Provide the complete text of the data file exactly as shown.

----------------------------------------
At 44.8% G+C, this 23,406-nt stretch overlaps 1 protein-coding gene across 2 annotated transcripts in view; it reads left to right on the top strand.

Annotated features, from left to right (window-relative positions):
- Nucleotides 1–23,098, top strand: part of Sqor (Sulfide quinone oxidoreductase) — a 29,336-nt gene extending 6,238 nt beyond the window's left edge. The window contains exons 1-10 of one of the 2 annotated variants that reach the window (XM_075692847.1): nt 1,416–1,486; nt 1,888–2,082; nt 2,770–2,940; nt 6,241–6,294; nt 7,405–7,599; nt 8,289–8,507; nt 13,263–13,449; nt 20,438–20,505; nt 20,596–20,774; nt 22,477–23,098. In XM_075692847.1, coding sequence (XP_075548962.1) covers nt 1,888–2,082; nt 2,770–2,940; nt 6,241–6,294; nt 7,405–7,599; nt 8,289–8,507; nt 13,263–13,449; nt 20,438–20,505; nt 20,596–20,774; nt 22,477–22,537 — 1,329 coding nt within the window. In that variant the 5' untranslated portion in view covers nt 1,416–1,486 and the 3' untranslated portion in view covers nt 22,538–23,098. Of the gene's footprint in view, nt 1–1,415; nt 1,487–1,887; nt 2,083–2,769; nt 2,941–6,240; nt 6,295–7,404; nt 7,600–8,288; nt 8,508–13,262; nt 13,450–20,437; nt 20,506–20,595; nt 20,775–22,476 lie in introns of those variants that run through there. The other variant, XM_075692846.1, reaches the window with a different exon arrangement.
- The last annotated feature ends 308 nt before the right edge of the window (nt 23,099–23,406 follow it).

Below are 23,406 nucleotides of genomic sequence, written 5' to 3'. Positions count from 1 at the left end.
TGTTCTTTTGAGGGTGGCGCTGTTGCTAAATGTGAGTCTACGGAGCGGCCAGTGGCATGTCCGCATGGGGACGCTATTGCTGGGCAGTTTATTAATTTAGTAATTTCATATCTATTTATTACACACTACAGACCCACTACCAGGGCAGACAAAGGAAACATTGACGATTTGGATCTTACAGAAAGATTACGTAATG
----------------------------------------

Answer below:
At 44.8% G+C, this 23,406-nt stretch overlaps 1 protein-coding gene across 2 annotated transcripts in view; it reads left to right on the top strand.

Annotated features, from left to right (window-relative positions):
- Nucleotides 1–23,098, top strand: part of Sqor (Sulfide quinone oxidoreductase) — a 29,336-nt gene extending 6,238 nt beyond the window's left edge. The window contains exons 1-10 of one of the 2 annotated variants that reach the window (XM_075692847.1): nt 1,416–1,486; nt 1,888–2,082; nt 2,770–2,940; nt 6,241–6,294; nt 7,405–7,599; nt 8,289–8,507; nt 13,263–13,449; nt 20,438–20,505; nt 20,596–20,774; nt 22,477–23,098. In XM_075692847.1, coding sequence (XP_075548962.1) covers nt 1,888–2,082; nt 2,770–2,940; nt 6,241–6,294; nt 7,405–7,599; nt 8,289–8,507; nt 13,263–13,449; nt 20,438–20,505; nt 20,596–20,774; nt 22,477–22,537 — 1,329 coding nt within the window. In that variant the 5' untranslated portion in view covers nt 1,416–1,486 and the 3' untranslated portion in view covers nt 22,538–23,098. Of the gene's footprint in view, nt 1–1,415; nt 1,487–1,887; nt 2,083–2,769; nt 2,941–6,240; nt 6,295–7,404; nt 7,600–8,288; nt 8,508–13,262; nt 13,450–20,437; nt 20,506–20,595; nt 20,775–22,476 lie in introns of those variants that run through there. The other variant, XM_075692846.1, reaches the window with a different exon arrangement.
- The last annotated feature ends 308 nt before the right edge of the window (nt 23,099–23,406 follow it).

Below are 23,406 nucleotides of genomic sequence, written 5' to 3'. Positions count from 1 at the left end.
TGTTCTTTTGAGGGTGGCGCTGTTGCTAAATGTGAGTCTACGGAGCGGCCAGTGGCATGTCCGCATGGGGACGCTATTGCTGGGCAGTTTATTAATTTAGTAATTTCATATCTATTTATTACACACTACAGACCCACTACCAGGGCAGACAAAGGAAACATTGACGATTTGGATCTTACAGAAAGATTACGTAATG